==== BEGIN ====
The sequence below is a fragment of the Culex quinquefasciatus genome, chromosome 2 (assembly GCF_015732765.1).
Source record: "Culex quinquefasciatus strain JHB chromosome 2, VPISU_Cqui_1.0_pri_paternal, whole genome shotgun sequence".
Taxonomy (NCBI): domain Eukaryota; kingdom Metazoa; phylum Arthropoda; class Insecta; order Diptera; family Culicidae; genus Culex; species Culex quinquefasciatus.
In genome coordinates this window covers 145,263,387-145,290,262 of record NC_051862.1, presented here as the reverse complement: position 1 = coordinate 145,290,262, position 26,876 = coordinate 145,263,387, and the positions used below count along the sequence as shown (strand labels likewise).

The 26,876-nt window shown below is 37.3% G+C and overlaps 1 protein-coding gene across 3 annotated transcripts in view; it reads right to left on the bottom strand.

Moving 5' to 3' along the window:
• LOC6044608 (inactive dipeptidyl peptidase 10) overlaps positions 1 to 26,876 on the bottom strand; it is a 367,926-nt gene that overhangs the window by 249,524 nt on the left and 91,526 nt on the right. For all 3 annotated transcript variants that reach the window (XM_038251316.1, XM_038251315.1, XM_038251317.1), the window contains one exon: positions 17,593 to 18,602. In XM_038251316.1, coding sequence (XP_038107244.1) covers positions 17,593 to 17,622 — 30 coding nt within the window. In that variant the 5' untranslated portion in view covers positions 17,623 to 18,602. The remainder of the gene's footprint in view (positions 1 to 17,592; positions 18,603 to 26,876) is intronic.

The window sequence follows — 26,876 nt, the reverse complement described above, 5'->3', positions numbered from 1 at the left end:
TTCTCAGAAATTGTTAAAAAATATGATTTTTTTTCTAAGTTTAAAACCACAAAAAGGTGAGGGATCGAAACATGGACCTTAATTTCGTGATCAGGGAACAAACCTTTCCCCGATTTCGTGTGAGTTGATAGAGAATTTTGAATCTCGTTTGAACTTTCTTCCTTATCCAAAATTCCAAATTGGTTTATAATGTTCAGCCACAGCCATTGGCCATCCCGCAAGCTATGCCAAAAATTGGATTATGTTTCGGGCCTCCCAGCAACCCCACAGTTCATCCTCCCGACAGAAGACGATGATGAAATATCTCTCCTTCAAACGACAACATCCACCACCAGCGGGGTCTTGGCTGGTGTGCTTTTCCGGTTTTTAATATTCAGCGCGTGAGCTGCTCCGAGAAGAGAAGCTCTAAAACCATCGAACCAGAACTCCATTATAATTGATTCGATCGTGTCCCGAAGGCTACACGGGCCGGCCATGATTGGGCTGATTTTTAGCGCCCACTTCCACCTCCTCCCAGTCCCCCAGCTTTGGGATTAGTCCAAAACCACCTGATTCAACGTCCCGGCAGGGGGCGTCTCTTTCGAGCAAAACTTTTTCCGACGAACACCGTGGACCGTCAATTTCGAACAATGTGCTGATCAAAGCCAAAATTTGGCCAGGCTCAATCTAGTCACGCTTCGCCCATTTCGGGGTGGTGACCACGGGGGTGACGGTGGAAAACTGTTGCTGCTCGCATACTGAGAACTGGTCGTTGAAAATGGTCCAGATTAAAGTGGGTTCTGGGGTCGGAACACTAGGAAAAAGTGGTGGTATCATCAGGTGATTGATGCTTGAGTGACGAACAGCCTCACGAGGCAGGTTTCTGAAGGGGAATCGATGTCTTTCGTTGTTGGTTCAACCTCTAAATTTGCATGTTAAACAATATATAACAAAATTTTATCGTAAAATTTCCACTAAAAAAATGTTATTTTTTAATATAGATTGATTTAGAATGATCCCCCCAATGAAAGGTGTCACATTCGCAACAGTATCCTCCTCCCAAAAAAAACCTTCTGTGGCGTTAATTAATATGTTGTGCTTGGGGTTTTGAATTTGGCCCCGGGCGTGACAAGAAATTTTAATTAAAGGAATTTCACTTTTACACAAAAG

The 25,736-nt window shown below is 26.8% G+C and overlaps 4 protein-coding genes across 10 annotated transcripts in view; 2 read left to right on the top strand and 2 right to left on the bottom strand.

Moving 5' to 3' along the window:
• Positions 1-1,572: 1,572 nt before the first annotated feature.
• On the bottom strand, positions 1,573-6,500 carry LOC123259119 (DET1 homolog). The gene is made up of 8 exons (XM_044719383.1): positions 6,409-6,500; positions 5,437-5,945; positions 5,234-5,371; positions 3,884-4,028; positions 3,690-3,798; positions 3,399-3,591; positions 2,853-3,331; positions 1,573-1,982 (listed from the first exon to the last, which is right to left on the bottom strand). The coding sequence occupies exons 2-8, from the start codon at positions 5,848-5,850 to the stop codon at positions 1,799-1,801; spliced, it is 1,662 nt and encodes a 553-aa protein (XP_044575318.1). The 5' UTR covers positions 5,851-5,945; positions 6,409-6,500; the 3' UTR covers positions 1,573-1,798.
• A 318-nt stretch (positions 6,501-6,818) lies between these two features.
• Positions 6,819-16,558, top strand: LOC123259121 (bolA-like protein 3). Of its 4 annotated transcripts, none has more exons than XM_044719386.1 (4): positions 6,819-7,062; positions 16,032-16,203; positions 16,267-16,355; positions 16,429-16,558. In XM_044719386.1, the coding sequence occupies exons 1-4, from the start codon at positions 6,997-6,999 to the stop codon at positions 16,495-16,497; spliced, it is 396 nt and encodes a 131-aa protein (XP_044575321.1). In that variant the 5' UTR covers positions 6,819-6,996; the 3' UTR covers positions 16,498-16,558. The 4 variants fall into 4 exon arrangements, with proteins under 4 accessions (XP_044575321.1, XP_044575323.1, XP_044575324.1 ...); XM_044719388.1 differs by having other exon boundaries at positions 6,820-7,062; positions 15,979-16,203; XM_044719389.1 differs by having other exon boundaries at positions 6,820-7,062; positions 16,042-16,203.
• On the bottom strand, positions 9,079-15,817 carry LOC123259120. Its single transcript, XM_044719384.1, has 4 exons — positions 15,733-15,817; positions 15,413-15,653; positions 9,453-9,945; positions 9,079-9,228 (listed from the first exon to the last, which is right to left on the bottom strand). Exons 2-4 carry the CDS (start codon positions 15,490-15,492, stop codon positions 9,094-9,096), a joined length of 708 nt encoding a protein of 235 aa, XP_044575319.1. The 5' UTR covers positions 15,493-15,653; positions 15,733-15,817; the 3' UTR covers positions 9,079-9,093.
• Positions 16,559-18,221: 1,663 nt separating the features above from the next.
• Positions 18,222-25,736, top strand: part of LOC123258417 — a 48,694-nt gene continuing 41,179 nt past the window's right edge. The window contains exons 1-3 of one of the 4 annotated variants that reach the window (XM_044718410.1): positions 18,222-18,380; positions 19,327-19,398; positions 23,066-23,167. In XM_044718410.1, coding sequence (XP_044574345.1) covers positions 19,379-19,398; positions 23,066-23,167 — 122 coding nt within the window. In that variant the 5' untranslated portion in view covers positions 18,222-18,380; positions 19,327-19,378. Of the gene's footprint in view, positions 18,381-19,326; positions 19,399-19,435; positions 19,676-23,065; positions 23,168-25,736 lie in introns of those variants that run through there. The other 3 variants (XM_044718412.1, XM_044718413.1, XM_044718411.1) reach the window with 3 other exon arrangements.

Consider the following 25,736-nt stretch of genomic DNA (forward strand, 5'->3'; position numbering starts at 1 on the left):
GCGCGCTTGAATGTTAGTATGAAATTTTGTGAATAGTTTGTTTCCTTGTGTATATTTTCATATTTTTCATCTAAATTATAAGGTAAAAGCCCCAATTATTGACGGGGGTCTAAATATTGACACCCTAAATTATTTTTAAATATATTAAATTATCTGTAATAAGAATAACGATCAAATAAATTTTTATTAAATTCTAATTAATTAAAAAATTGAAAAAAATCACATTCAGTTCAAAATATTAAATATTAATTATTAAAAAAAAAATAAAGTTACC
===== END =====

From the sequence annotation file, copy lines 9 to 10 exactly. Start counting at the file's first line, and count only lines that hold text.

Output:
TTCTCAGAAATTGTTAAAAAATATGATTTTTTTTCTAAGTTTAAAACCACAAAAAGGTGAGGGATCGAAACATGGACCTTAATTTCGTGATCAGGGAACAAACCTTTCCCCGATTTCGTGTGAGTTGATAGAGAATTTTGAATCTCGTTTGAACTTTCTTCCTTATCCAAAATTCCAAATTGGTTTATAATGTTCAGCCACAGCCATTGGCCATCCCGCAAGCTATGCCAAAAATTGGATTATGTTTCGGGCCTCCCAGCAACCCCACAGTTCATCCTCCCGACAGAAGACGATGATGAAATATCTCTCCTTCAAACGACAACATCCACCACCAGCGGGGTCTTGGCTGGTGTGCTTTTCCGGTTTTTAATATTCAGCGCGTGAGCTGCTCCGAGAAGAGAAGCTCTAAAACCATCGAACCAGAACTCCATTATAATTGATTCGATCGTGTCCCGAAGGCTACACGGGCCGGCCATGATTGGGCTGATTTTTAGCGCCCACTTCCACCTCCTCCCAGTCCCCCAGCTTTGGGATTAGTCCAAAACCACCTGATTCAACGTCCCGGCAGGGGGCGTCTCTTTCGAGCAAAACTTTTTCCGACGAACACCGTGGACCGTCAATTTCGAACAATGTGCTGATCAAAGCCAAAATTTGGCCAGGCTCAATCTAGTCACGCTTCGCCCATTTCGGGGTGGTGACCACGGGGGTGACGGTGGAAAACTGTTGCTGCTCGCATACTGAGAACTGGTCGTTGAAAATGGTCCAGATTAAAGTGGGTTCTGGGGTCGGAACACTAGGAAAAAGTGGTGGTATCATCAGGTGATTGATGCTTGAGTGACGAACAGCCTCACGAGGCAGGTTTCTGAAGGGGAATCGATGTCTTTCGTTGTTGGTTCAACCTCTAAATTTGCATGTTAAACAATATATAACAAAATTTTATCGTAAAATTTCCACTAAAAAAATGTTATTTTTTAATATAGATTGATTTAGAATGATCCCCCCAATGAAAGGTGTCACATTCGCAACAGTATCCTCCTCCCAAAAAAAACCTTCTGTGGCGTTAATTAATATGTTGTGCTTGGGGTTTTGAATTTGGCCCCGGGCGTGACAAGAAATTTTAATTAAAGGAATTTCACTTTTACACAAAAG

The 25,736-nt window shown below is 26.8% G+C and overlaps 4 protein-coding genes across 10 annotated transcripts in view; 2 read left to right on the top strand and 2 right to left on the bottom strand.